Superannuation Death Benefits

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Published by Preston Law on 02/07/2019

Most superannuation policies provide for benefits payable upon the death of the member of the superannuation fund.  If the member has not nominated a specific beneficiary or beneficiaries of the death benefit, the question of who is entitled to be paid the benefit can lead to legal disputation.

Do superannuation death benefits form part of the member’s estate?

Superannuation death benefits can, but do not necessarily, form part of the estate of a deceased member.  In many cases, the trustee of a superannuation fund will pay the death benefits directly to the deceased’s spouse or dependents, in which case the benefits will not form part of the estate.  In some cases, however, the trustee of a superannuation fund will pay the death benefits to the deceased’s legal personal representative, that is, the executor or administrator of the estate.  In that event, the superannuation death benefits will form part of the estate and pass in accordance with the deceased’s will or (if there is no will) according to the intestacy rules under the Succession Act 1981 (Qld), subject to an order of a Court.  

How to determine the recipient/s of death benefits

The persons entitled to superannuation death benefits will depend on a number of factors including the terms of the superannuation fund’s trust deed, the applicable legislation and any current valid beneficiary nomination the deceased member has made.

The terms of the trust deed for the member’s superannuation fund should specify the persons who may receive the member’s death benefits.  Usually, superannuation death benefits will be paid to the “spouse” and “dependents” of the deceased member or their legal personal representative (the executor or administrator of the estate of the deceased member).  These terms are usually defined in the trust deed.  Often, the definitions in the Superannuation Industry (Supervision) Act 1993 (Cth) (“SIS Act”) are adopted, although the trust deed should always be checked to ascertain if that is the position for the particular fund under consideration.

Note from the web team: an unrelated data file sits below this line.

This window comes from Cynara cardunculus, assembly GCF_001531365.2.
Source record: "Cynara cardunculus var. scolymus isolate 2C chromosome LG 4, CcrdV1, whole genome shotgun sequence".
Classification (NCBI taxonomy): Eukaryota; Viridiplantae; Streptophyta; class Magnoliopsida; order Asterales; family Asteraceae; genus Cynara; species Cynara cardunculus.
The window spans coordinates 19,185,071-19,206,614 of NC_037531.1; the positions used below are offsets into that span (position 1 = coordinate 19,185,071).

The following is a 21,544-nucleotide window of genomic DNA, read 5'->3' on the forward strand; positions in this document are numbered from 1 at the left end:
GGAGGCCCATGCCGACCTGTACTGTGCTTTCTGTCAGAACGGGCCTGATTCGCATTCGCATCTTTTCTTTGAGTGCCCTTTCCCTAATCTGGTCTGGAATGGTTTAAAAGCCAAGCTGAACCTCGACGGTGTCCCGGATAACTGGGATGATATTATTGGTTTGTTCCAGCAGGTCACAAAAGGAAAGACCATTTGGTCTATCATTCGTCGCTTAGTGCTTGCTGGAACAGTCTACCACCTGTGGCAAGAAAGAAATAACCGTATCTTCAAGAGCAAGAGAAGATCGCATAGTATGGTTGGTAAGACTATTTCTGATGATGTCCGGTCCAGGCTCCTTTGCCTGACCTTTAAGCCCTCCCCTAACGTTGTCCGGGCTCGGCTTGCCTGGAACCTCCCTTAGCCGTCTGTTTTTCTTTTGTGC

Where there is no person entitled to death benefits under the trust deed, the benefits may be paid to a member’s legal personal representative. If this is done, the superannuation death benefits will form part of the estate and be dealt with in accordance with the member’s will or, if there is no will, in accordance with intestacy rules, subject to any Court order.

Who deals with disputes regarding death benefits?

From 1 November 2018, the Australian Financial Complaints Authority (“AFCA”) replaced the Superannuation Complaints Tribunal (“SCT”) as the statutory body that deals with complaints about decisions of non-self-managed superannuation fund trustees as to the distribution of superannuation death benefits.  When reviewing decisions of trustees, AFCA must provide a remedy that is consistent with the fund’s trust deed and it cannot review or alter the distribution of death benefits required by a current and valid binding beneficiary nomination. 

To find out more about superannuation death benefits, get in touch with the expert legal team at Preston Law. 

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